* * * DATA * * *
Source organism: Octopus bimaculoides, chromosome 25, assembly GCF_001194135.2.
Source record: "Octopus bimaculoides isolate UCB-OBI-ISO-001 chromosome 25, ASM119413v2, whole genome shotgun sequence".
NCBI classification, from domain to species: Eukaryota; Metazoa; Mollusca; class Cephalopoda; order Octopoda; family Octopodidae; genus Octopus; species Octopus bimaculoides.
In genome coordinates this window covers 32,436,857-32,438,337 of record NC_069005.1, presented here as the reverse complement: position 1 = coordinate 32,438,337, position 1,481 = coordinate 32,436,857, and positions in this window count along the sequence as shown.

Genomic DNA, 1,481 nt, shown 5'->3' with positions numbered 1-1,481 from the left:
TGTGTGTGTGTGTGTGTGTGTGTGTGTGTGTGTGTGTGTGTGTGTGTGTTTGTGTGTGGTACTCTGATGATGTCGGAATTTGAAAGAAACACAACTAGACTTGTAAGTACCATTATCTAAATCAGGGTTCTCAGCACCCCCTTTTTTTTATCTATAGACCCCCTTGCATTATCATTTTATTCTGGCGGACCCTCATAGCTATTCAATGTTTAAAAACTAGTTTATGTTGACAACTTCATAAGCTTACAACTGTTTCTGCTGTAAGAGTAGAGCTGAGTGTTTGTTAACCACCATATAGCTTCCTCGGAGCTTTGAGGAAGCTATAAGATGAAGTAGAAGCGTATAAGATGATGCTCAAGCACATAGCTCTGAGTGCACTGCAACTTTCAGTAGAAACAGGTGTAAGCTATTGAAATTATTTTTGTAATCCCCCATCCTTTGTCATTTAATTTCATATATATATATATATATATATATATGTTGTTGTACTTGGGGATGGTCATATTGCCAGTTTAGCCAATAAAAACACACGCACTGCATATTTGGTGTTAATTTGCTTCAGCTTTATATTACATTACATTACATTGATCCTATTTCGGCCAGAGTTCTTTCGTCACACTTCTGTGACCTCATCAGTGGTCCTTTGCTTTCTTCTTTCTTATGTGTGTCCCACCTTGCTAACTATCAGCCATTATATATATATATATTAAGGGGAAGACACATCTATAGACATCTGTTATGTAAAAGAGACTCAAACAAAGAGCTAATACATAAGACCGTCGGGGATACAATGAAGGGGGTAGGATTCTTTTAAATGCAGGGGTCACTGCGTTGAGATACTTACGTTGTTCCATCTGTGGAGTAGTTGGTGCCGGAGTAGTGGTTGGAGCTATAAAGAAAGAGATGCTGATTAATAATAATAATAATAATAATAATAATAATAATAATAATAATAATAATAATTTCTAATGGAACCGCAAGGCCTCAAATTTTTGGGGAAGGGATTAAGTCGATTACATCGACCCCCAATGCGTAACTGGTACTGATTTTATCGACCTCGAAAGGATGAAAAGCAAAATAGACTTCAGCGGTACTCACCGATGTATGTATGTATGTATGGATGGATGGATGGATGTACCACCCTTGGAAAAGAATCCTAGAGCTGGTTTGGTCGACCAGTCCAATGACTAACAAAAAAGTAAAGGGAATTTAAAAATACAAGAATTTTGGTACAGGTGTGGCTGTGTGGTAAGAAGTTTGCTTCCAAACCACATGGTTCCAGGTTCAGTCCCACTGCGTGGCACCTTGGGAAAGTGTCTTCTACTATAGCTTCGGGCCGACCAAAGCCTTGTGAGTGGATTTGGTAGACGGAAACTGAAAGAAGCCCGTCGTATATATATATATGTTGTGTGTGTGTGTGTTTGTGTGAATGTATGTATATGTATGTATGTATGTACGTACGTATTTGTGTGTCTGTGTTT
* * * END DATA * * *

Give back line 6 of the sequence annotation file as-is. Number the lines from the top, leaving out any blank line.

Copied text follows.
TGTGTGTGTGTGTGTGTGTGTGTGTGTGTGTGTGTGTGTGTGTGTGTGTTTGTGTGTGGTACTCTGATGATGTCGGAATTTGAAAGAAACACAACTAGACTTGTAAGTACCATTATCTAAATCAGGGTTCTCAGCACCCCCTTTTTTTTATCTATAGACCCCCTTGCATTATCATTTTATTCTGGCGGACCCTCATAGCTATTCAATGTTTAAAAACTAGTTTATGTTGACAACTTCATAAGCTTACAACTGTTTCTGCTGTAAGAGTAGAGCTGAGTGTTTGTTAACCACCATATAGCTTCCTCGGAGCTTTGAGGAAGCTATAAGATGAAGTAGAAGCGTATAAGATGATGCTCAAGCACATAGCTCTGAGTGCACTGCAACTTTCAGTAGAAACAGGTGTAAGCTATTGAAATTATTTTTGTAATCCCCCATCCTTTGTCATTTAATTTCATATATATATATATATATATATATATGTTGTTGTACTTGGGGATGGTCATATTGCCAGTTTAGCCAATAAAAACACACGCACTGCATATTTGGTGTTAATTTGCTTCAGCTTTATATTACATTACATTACATTGATCCTATTTCGGCCAGAGTTCTTTCGTCACACTTCTGTGACCTCATCAGTGGTCCTTTGCTTTCTTCTTTCTTATGTGTGTCCCACCTTGCTAACTATCAGCCATTATATATATATATATTAAGGGGAAGACACATCTATAGACATCTGTTATGTAAAAGAGACTCAAACAAAGAGCTAATACATAAGACCGTCGGGGATACAATGAAGGGGGTAGGATTCTTTTAAATGCAGGGGTCACTGCGTTGAGATACTTACGTTGTTCCATCTGTGGAGTAGTTGGTGCCGGAGTAGTGGTTGGAGCTATAAAGAAAGAGATGCTGATTAATAATAATAATAATAATAATAATAATAATAATAATAATAATAATAATAATTTCTAATGGAACCGCAAGGCCTCAAATTTTTGGGGAAGGGATTAAGTCGATTACATCGACCCCCAATGCGTAACTGGTACTGATTTTATCGACCTCGAAAGGATGAAAAGCAAAATAGACTTCAGCGGTACTCACCGATGTATGTATGTATGTATGGATGGATGGATGGATGTACCACCCTTGGAAAAGAATCCTAGAGCTGGTTTGGTCGACCAGTCCAATGACTAACAAAAAAGTAAAGGGAATTTAAAAATACAAGAATTTTGGTACAGGTGTGGCTGTGTGGTAAGAAGTTTGCTTCCAAACCACATGGTTCCAGGTTCAGTCCCACTGCGTGGCACCTTGGGAAAGTGTCTTCTACTATAGCTTCGGGCCGACCAAAGCCTTGTGAGTGGATTTGGTAGACGGAAACTGAAAGAAGCCCGTCGTATATATATATATGTTGTGTGTGTGTGTGTTTGTGTGAATGTATGTATATGTATGTATGTATGTACGTACGTATTTGTGTGTCTGTGTTT